LANGUAGE OF INTERNATIONAL RELATIONS
Claudia Rosett has an excellent piece in the WSJ about our choice of words:
Foreign policy debates have hardly been muted in recent months, but with the United Nations now back in session, there’s a lot more verbiage on the way. One of the treacherous aspects of this war we are now fighting is the strange, officious vocabulary, often hollow and sometimes wrong, with which we have been wrangling over matters of life and death. Surrounded by the efficiencies of the digital age, we nonetheless drag into the political arena big stacks of moldy baggage from which we then unpack the verbal equivalents of a great white elephant show–titles, phrases and metaphors so warped or cumbersome they cannot at the same time haul their own weight and carry any real meaning.
She lists several re-definitions of terms. My favorite:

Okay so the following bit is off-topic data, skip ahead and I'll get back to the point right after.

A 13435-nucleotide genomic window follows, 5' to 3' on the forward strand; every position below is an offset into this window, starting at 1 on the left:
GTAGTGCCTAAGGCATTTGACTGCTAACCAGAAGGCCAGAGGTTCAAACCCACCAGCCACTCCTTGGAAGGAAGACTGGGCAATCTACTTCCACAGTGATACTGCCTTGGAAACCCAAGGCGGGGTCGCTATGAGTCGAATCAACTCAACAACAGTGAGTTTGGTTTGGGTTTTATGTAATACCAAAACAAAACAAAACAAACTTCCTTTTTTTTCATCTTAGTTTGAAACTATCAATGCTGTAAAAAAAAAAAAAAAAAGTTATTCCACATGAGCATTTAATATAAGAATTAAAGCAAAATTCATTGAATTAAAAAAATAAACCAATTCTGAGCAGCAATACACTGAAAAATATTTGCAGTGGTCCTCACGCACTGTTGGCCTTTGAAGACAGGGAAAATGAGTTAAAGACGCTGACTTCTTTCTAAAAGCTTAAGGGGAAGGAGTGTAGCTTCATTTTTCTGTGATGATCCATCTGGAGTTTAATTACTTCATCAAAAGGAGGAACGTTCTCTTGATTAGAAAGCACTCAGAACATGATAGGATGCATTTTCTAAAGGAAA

President or Prime Minister. These titles, customary and seemingly harmless, we unthinkingly accept from anyone who occupies the top slot of government in a sovereign nation. It’s also standard newspaper style. But while in free nations such titles connote democratic leadership, in unfree nations they denote nothing of the kind. It would be a useful check on our more deferential instincts were we to use titles tied less to custom than to accuracy. For example: Taiwan has a president, England has a prime minister. Egypt has a dictator, Libya has a tyrant. Greeting some of the world’s worst thugs as Mr. Dictator, or Honorable Despot, might sound peculiar, but it might also help keep the realities in view.
Hat tip: Robert Prather